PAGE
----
Today is Data Privacy Day. Celebrated in the US and Canada (and in Europe as Data Protection Day), Data Privacy Day commemorates the 1981 signing of the first legally binding international treaty dealing with privacy and data protection. Here are some compromises that are going on in the world today and ways you can protect yourself.
Early January, 2015. Emails being sent all over Australia looked as though they were being sent from News Corp Australia, a leading Australian news company (part of Rupert Murdoch’s dynasty). They had a subject line, “ISIS attacks in Sydney?” They carried attachments that looked like Word documents. Unfortunately, when users clicked the attachment to read the news story, they unleashed “a malicious attachment that could allow hackers to access targeted computers.” (Source.)
Data Privacy Day reminder: The bad guys are very clever, and they have no conscience. Never, never, never click on an email attachment—even if you think you know the sender—unless it’s something you were expecting. When in doubt, contact your IT department.
Company finances and sensitive business info
Late January 2015. News blew up about a sophisticated email scam which targets CEOs, CTOs, CFOs and Controllers. In the scam, a victim receives an email that looks as though it’s coming from a legitimate vendor with whom the company already does business, or sometimes from the company’s own founder or CEO, and requesting a wire transfer. (Source.) Since late 2013 an estimated 1,200 U.S. businesses have lost upwards of $180 million. (Source.)
In similar, recent attacks, a group of hackers infiltrated the emails of senior execs at biotech companies. The hackers were apparently native English speaking, and were savvy enough with Wall Street lingo, that they were easily able to dupe their targets into dishing sensitive company info. The hackers have not yet been caught. It is believed that their motive is to garner enough intel to be able “to affect global financial markets.” (Source.)
Data Privacy Day reminder: Again, there’s not much you could do to recognize these very clever criminals—especially through the veil of cyberspace. (Chris Hanson, “To Catch a Predator,” anyone?) In both of these cases, though, emails were hacked and read—this is how the criminals discovered a lot of the specialized details that made them seem like insiders. Change your passwords often, and if your information is truly sensitive, consider encrypting the email. Also, ask your IT company whether all of your security policies are up to date (including firewalls, antivirus, etc.).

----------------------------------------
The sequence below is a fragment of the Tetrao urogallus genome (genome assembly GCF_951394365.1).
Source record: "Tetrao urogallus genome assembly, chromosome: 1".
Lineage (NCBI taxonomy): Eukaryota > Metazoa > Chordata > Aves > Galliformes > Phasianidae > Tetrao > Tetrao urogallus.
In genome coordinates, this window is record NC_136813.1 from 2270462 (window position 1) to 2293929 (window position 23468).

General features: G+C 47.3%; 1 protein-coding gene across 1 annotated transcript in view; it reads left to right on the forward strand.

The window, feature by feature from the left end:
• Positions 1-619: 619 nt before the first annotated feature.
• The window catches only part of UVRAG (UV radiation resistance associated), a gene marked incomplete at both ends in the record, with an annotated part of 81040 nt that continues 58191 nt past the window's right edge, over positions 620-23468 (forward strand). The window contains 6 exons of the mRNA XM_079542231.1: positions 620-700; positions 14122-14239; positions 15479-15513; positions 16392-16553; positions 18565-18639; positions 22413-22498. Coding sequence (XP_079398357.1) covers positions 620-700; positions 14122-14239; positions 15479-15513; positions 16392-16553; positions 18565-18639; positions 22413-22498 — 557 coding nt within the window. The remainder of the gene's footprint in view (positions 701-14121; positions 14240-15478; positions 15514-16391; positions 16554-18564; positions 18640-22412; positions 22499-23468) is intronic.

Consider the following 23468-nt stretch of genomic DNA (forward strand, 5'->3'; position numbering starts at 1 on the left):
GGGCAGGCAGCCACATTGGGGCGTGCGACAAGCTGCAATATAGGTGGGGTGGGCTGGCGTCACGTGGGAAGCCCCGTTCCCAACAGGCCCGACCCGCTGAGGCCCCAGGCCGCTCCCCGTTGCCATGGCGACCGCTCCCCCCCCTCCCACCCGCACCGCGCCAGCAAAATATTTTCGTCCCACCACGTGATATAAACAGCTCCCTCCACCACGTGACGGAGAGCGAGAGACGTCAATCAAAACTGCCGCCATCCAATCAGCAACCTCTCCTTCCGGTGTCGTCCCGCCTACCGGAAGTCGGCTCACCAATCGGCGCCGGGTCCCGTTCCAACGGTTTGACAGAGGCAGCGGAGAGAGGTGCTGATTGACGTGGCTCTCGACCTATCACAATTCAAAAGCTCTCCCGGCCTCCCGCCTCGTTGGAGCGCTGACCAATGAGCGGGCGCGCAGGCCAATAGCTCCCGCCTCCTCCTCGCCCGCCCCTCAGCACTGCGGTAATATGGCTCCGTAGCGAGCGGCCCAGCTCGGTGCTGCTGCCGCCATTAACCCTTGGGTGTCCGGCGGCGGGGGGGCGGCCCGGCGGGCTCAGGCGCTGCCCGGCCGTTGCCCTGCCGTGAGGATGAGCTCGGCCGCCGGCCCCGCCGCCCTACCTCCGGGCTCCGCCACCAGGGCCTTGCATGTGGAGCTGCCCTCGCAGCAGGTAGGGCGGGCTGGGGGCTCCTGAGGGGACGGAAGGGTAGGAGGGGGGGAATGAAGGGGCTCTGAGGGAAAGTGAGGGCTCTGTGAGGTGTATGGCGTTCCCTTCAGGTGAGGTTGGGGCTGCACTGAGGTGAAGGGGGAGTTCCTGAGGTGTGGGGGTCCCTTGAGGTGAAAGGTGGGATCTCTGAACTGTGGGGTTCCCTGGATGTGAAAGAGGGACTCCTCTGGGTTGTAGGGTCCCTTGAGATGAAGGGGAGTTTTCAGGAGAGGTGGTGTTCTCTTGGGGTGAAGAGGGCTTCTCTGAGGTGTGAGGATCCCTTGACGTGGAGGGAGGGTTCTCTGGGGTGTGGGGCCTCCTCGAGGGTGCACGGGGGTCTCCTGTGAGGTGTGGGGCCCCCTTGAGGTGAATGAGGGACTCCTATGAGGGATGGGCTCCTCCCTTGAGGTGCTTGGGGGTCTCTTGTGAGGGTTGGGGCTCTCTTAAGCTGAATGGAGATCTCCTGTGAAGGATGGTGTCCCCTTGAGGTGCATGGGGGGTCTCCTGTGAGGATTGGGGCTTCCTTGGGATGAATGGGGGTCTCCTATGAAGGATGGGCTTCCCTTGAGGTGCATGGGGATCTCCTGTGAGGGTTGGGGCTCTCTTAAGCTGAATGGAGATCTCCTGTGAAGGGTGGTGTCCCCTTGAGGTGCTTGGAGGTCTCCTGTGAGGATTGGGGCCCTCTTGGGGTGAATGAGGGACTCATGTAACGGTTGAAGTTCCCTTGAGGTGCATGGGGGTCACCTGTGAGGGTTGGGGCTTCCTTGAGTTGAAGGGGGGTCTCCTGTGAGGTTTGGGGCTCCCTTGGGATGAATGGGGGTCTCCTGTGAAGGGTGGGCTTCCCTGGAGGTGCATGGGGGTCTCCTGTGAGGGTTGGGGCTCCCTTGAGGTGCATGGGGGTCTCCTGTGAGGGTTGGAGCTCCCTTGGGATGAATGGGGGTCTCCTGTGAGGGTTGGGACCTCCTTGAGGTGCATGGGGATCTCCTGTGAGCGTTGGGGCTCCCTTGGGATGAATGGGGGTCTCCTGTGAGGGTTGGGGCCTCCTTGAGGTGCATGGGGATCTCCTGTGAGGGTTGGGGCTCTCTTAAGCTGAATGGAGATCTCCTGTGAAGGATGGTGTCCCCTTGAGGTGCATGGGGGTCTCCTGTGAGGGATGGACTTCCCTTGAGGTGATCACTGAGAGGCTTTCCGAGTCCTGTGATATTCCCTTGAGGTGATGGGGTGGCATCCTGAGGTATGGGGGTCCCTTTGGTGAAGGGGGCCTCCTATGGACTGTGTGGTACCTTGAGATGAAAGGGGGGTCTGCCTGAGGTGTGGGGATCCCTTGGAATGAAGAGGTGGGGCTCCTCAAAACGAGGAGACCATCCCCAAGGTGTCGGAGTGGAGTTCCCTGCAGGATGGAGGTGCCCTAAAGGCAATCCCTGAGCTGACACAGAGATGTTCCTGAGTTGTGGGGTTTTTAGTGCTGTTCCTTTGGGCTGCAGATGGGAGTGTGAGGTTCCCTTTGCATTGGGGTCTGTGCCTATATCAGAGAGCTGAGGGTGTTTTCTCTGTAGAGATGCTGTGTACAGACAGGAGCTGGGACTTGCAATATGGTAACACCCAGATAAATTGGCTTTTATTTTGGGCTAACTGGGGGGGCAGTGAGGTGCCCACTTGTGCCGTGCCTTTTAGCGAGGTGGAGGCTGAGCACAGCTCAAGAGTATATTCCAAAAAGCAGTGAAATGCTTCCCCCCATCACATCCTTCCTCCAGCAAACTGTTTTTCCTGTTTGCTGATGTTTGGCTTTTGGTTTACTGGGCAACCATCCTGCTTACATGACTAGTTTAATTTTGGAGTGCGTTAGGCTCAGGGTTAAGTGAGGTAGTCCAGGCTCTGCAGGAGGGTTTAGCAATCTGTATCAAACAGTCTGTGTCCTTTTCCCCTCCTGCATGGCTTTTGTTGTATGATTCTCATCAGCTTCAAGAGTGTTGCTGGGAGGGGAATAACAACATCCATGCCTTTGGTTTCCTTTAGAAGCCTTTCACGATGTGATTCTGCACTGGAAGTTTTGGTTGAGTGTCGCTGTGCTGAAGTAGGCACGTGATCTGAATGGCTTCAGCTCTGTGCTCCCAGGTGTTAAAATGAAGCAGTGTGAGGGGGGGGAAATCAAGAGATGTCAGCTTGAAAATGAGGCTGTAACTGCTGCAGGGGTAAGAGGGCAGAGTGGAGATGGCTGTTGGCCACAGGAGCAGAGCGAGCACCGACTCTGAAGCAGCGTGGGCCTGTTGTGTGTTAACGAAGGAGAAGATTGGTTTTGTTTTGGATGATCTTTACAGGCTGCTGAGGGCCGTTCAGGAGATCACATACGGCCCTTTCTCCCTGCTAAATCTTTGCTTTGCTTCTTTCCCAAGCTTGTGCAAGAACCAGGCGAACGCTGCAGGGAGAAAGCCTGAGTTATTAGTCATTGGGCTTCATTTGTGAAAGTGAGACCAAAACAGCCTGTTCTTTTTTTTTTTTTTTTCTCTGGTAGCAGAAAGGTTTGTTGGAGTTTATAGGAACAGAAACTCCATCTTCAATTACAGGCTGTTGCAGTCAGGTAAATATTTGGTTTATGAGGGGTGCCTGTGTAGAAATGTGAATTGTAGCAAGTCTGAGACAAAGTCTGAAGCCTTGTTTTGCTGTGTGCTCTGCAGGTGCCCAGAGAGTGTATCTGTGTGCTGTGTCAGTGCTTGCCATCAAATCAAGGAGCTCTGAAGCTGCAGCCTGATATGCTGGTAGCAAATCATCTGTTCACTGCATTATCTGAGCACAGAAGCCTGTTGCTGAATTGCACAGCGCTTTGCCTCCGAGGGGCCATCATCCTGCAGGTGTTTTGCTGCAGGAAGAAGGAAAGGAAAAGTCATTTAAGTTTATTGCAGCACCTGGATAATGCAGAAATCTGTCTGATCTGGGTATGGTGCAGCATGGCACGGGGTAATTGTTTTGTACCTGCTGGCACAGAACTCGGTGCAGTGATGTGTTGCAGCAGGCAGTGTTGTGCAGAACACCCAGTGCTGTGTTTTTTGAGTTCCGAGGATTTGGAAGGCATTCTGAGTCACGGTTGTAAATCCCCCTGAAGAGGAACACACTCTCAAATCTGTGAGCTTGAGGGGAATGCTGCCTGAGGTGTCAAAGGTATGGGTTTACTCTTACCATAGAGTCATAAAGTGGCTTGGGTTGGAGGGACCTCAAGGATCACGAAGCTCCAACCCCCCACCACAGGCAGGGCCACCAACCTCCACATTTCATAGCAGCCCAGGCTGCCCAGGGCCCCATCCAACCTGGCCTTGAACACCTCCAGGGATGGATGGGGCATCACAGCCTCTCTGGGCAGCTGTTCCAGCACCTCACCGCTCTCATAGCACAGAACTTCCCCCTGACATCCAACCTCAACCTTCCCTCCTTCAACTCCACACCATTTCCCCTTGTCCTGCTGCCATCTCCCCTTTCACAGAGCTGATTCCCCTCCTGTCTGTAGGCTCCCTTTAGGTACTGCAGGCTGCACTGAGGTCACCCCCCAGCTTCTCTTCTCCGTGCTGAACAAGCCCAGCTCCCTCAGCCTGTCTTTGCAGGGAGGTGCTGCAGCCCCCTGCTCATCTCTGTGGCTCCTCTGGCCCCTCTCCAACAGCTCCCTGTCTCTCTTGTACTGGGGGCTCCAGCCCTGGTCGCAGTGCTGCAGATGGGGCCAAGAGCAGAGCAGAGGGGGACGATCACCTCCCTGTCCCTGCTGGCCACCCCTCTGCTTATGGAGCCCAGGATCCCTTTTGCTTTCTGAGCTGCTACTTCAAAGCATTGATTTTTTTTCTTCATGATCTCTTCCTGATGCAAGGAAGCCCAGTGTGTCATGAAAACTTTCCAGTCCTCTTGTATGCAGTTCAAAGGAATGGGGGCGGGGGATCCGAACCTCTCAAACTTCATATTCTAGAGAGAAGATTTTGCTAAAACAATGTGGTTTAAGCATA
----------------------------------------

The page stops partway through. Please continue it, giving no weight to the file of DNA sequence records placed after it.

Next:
Internet of Everything
On the news last night and this morning, a major headline was about baby monitors being hacked. Baby monitors! A creepy guy decided to freak out a nanny in Houston, Texas, by letting her know he was watching as she changed the baby’s diaper. And who knows how long he’d been sitting there, checking out things on the networked cameras all around the house? It’s not the first instance of baby monitor hacking, just the most recent. (Source.)
Data Privacy Day reminder: Another challenge we face, as more and more things are interconnected through cyberspace, is security. The baby monitor’s camera, in this case, was not password protected, even though the family’s WiFi, to which the camera was connected, was password protected. The baby monitor’s manufacturer has made changes to its software, but not all of its customers did the software updates. The manufacturer also notes that the most common ways baby monitors are hacked is because of users’ easy-to-guess passwords. Make sure to always do updates to any software you have and create a unique, difficult password to your home’s WiFi. Use of both upper and lowercase letters, numbers and punctuation make your password exponentially stronger. This will detour all but the most sophisticated hackers — and sometimes even them.
And remember, if you have any questions, you can always contact us here, at Everon. We’re available 24/7 at 888-244-1748. We can also be reached at [email protected] We’re here for you!